The Rocky Mounts MonoRail Swing carries two bikes on a two-inch receiver hitch and, thanks to two built-in pivots and a locking mechanism, allows the rack to swing completely clear and to the right of the vehicle, even with bikes on board. It’s the first swing-away design from a major rack manufacturer. And it means that you can quickly swivel bikes out of your way so you can easily load and unload groceries. Or if you’re out camping, you can access other gear or even sleep in the back of your rig while still leaving your bikes on the rack and safely locked.
The rack holds wheels from 20” to 29” and has clearance for fat bikes, including those with Bluto forks and 197-millimeter spacing. There’s also an add-on ($150) for a third bike, but because of the weight constraints of the pivot mechanism, you won’t be able to add a fourth.
Fabric FLR30 Light ($40)
With conflicts between cyclists and motorists on the rise we’re always looking for greater visibility when we ride, and this clever light packs a lot of safety innovation into a small package. It's a 30-lumen taillight that's not much bigger or heavier than a tube of lip balm, but it incorporates an accelerometer that changes the light pattern based on whether you are moving or at rest in order to get drivers' attention.
When riding in either solid setting (high or low), the light glows even brighter when you come to a stop. And in the two flashing modes (slow or fast), it burns solid at rest. Fabric says the change in burn pattern helps catch drivers’ eyes and makes sure they see you.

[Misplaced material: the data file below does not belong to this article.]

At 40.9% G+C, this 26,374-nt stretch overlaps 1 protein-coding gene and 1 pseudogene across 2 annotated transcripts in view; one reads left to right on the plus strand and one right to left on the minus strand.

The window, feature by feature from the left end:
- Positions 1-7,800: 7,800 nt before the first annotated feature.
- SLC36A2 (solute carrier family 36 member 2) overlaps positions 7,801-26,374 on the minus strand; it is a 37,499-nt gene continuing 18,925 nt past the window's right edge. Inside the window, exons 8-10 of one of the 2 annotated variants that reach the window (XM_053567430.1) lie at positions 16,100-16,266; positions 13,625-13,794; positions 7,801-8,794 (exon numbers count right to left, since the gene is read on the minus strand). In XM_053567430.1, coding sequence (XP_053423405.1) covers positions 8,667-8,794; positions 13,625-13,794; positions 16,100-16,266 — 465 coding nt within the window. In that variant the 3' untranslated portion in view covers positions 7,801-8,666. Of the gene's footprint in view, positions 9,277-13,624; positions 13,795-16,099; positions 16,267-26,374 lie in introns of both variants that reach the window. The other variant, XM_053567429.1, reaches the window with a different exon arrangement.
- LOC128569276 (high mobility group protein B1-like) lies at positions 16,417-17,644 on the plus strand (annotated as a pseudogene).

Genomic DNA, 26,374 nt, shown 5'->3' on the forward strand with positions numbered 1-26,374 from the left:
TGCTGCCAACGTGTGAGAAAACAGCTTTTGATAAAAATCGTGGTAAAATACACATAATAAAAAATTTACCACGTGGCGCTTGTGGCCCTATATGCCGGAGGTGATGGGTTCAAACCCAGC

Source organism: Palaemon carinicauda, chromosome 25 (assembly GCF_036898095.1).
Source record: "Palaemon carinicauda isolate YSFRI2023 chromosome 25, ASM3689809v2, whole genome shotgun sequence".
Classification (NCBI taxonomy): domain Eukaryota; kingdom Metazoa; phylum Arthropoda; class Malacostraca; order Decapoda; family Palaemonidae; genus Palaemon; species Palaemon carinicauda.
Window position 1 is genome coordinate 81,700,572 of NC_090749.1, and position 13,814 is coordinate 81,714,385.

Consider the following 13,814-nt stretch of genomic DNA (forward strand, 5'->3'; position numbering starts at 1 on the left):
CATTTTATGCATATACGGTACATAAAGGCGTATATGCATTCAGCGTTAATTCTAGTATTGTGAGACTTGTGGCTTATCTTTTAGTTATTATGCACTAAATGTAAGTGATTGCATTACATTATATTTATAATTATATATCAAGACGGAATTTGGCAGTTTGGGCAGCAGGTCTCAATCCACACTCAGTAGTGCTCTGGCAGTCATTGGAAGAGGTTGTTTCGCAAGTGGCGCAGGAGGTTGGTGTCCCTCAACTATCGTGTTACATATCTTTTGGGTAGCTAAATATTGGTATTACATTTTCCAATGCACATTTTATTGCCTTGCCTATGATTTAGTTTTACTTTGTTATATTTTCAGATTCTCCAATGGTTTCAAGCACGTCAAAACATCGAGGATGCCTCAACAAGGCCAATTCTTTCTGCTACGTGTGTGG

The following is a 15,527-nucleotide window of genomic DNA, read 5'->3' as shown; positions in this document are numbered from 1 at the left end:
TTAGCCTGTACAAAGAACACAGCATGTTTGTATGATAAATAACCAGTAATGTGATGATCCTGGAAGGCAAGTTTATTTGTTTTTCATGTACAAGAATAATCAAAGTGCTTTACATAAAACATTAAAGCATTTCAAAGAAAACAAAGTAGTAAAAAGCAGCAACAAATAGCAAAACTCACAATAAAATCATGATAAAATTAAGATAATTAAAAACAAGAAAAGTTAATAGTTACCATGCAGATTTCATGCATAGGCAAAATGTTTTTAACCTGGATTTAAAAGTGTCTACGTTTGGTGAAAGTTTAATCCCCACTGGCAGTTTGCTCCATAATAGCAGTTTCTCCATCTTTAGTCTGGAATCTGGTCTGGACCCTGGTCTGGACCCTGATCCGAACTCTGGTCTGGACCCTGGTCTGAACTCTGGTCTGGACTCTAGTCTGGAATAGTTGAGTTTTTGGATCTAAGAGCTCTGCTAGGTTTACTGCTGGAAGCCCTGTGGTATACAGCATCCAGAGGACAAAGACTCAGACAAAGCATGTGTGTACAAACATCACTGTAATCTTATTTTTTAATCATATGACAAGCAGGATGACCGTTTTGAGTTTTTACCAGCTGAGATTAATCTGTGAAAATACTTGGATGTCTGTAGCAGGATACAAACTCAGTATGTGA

The FLR30 is USB-rechargeable and burns for between eight and 12 hours depending on the setting. Two chamfered edges on the light body allow it to snap into a plastic mounting bracket, which attaches to handlebars, seat posts, helmets, or almost anywhere, and allows the device to sit vertically, horizontally, or anywhere in between.
Coros Linx Helmet ($200)
We all know you shouldn’t wear headphones while riding because of the risk of traffic accidents (in many states, it’s illegal), but the draw of music means almost everyone does it occasionally. The Coros Linx smart helmet, launched on Kickstarter and shipping later this fall, makes it possible to safely listen to music and field calls from the saddle.
The Linx looks and feels like any other road helmet except for two, half dollar-size pods on the temple straps. These bone conduction speakers transmit audio through thin bones above your ear canals, leaving your ears open to everything else going on while riding. Sound quality is solid, if not high-fidelity.
The helmet and the handlebar-mount remote connect wirelessly via Bluetooth to your smart phone, which makes it possible to manage audio without taking your hands off the bars. And a wind-resistant, two-way microphone makes it possible to receive calls. Coros even has a free app for setting routes and tracking your progress and stats, meaning you can get turn-by-turn directions through the speakers as you ride.